Facebook and Google surveillance is an ‘assault on privacy,’ says Amnesty International

Facebook and Google’s persistent surveillance of billions of people around the world threatens human rights and free expression, says Amnesty International. In a new report, the NGO argues the companies need to change their business model and stop being reliant on people’s data.

The internet is a necessary part of daily life for people all over the world. The “Big Five” tech companies — Apple, Amazon, Google, Microsoft and Facebook — dominate almost all online services. Facebook and Google are particularly powerful when it comes to speech and free expression — two fundamental rights that Amnesty International says are under assault.

The report points out that Google now controls 90 percent of search engine usage around the world, while one third of the globe uses a Facebook-owned service every day. “Billions of people have no meaningful choice but to access this public space on terms dictated by Facebook and Google,” said Kumi Naidoo, Secretary General of Amnesty International.

The report comes amid growing regulatory scrutiny of major tech companies. Facebook is currently being investigated for allegedly violating users’ privacy, and the social network’s data has been used to manipulate elections. Google is facing inquiries about its data collection policies. And both companies are being probed over how their alleged business practices may have impacted consumers.

“This isn’t the internet people signed up for,” said Naidoo. The companies have made people reliant on their services and now monitor every message and search query. “We are now trapped. Either we must submit to this pervasive surveillance machinery – where our data is easily weaponized to manipulate and influence us – or forego the benefits of the digital world.”

A Google spokesperson said the company is working to give people more control over their data. “We recognize that people trust us with their information and that we have a responsibility to protect it,” they said. “Over the past 18 months we have made significant changes and built tools to give people more control over their information.”

According to Amnesty, part of the problem is that tech companies have gotten too big. “The dominance of the companies’ platforms means it is now effectively impossible to engage with the internet without ‘consenting’ to their surveillance-based business model,” the report says.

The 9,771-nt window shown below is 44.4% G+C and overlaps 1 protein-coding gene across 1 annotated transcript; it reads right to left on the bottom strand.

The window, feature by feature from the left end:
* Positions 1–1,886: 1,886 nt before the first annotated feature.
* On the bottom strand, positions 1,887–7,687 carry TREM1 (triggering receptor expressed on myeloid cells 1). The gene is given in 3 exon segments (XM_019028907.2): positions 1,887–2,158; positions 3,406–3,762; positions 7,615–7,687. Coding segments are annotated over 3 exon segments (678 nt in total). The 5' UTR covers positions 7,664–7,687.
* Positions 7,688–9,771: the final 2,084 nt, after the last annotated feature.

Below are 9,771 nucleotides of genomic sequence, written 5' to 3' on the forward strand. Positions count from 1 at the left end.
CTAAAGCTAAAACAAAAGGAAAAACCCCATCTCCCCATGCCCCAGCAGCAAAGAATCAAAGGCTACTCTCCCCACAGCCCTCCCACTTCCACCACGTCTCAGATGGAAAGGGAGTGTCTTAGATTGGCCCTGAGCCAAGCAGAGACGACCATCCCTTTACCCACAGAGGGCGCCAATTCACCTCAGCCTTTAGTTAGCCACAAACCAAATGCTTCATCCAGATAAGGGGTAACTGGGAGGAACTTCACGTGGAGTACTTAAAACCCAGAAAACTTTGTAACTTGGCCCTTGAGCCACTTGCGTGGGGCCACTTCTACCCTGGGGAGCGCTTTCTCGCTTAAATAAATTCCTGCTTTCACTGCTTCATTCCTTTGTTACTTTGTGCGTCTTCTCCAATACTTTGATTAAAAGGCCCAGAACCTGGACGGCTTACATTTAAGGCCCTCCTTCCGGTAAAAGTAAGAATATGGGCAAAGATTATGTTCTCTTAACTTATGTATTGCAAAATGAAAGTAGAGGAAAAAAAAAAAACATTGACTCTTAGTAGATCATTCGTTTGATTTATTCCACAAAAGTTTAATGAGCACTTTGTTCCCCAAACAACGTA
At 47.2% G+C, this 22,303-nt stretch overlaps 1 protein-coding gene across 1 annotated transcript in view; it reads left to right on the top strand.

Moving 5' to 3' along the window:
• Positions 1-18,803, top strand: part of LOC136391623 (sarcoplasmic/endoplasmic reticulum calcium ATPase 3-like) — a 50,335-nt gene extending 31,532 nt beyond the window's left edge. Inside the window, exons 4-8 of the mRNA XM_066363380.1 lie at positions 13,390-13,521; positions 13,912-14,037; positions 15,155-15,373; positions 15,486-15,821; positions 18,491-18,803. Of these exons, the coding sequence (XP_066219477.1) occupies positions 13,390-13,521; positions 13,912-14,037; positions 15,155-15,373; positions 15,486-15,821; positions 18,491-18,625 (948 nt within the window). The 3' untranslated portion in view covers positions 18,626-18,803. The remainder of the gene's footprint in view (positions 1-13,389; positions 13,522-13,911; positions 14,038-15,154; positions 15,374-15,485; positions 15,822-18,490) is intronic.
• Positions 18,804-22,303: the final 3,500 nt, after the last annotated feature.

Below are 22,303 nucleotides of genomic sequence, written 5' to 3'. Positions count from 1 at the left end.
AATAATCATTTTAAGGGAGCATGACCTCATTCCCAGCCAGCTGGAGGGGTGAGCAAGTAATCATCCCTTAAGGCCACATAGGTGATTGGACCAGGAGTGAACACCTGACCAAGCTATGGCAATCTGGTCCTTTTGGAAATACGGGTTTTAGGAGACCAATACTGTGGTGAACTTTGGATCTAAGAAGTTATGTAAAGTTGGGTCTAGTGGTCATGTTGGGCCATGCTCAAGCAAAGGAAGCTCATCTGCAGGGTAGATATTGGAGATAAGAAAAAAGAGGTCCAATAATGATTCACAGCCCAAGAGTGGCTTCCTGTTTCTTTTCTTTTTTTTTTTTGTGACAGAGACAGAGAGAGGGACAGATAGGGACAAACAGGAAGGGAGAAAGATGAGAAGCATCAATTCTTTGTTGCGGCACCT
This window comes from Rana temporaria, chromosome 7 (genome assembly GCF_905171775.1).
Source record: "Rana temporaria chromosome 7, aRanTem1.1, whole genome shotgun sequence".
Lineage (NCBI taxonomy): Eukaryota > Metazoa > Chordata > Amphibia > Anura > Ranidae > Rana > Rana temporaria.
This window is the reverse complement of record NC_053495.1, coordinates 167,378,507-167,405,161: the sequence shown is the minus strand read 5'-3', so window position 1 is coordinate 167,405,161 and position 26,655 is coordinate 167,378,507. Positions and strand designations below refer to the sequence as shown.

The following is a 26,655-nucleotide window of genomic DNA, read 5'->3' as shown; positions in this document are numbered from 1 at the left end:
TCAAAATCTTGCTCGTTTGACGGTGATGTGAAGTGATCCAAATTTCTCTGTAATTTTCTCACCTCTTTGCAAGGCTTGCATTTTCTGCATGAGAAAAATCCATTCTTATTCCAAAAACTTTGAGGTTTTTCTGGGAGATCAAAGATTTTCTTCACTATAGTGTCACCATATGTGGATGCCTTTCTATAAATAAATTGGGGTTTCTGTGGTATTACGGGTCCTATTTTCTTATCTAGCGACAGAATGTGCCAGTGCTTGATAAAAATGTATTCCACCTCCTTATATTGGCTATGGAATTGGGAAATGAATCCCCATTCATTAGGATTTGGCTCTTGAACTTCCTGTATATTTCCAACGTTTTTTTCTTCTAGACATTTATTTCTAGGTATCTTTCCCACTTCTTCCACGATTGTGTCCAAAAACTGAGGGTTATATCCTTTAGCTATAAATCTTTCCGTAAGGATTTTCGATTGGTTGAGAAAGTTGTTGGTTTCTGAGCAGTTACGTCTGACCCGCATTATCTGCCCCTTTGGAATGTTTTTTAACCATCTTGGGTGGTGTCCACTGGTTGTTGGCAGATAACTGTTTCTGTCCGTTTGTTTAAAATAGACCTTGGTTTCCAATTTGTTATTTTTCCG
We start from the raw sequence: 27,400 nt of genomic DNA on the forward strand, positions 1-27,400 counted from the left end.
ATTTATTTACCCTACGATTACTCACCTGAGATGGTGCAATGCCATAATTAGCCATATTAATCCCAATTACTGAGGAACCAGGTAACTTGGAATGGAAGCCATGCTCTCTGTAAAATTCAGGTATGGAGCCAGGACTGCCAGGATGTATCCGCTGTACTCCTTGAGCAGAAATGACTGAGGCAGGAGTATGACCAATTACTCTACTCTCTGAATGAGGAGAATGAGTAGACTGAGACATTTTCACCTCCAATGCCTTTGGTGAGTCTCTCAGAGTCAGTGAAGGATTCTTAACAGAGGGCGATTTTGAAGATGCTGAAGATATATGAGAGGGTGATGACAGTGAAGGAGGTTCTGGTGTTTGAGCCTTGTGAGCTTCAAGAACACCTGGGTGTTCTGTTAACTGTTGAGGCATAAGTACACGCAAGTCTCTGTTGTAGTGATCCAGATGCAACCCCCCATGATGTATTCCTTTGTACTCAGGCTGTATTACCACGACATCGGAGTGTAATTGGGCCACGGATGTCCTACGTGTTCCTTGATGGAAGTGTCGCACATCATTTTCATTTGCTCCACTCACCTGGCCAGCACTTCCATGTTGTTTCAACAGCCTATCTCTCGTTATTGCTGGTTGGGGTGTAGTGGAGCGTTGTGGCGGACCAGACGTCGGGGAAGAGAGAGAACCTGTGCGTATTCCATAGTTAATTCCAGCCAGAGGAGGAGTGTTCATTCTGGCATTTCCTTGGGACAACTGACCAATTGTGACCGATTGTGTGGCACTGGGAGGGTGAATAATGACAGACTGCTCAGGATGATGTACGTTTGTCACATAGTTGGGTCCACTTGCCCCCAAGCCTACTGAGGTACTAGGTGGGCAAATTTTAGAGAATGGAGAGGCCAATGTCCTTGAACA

The decisions these companies make — to regulate speech, collect people’s health information, or allow politicians to lie in ads— are felt all over the world.

In an effort to combat the idea that Facebook should be broken up, Mark Zuckerberg has been promoting the idea that Facebook is moving towards more privacy and data security, while its Chinese rivals are not.

“Our services like WhatsApp are used by protestors and activists everywhere due to strong encryption and privacy protections,” he said during a speech at Georgetown University last month. “On TikTok, the Chinese app, mentions of these same protests are censored, even here in the US. Is that the internet that we want?

But a better solution, according to Amnesty International, is to change the business model. As long as tech companies rely on ads to make money, user data will be their favorite currency. The report didn’t offer an alternative monetization strategy that would work better — but it could include subscriptions, as the Center for Humane Technology’s Tristan Harris has suggested in the past.

A Facebook spokesperson said the company disagreed with this assessment. “Our business model is how groups like Amnesty International – who currently run ads on Facebook – reach supporters, raise money, and advance their mission,” they added.

The second part of the solution is more regulation. The report called on governments to pass new data privacy laws and enforce the ones that currently exist. “Now it is time to reclaim this vital public space for everyone rather than a few powerful unaccountable companies in Silicon Valley” said Naidoo.

source: http://www.theverge.com

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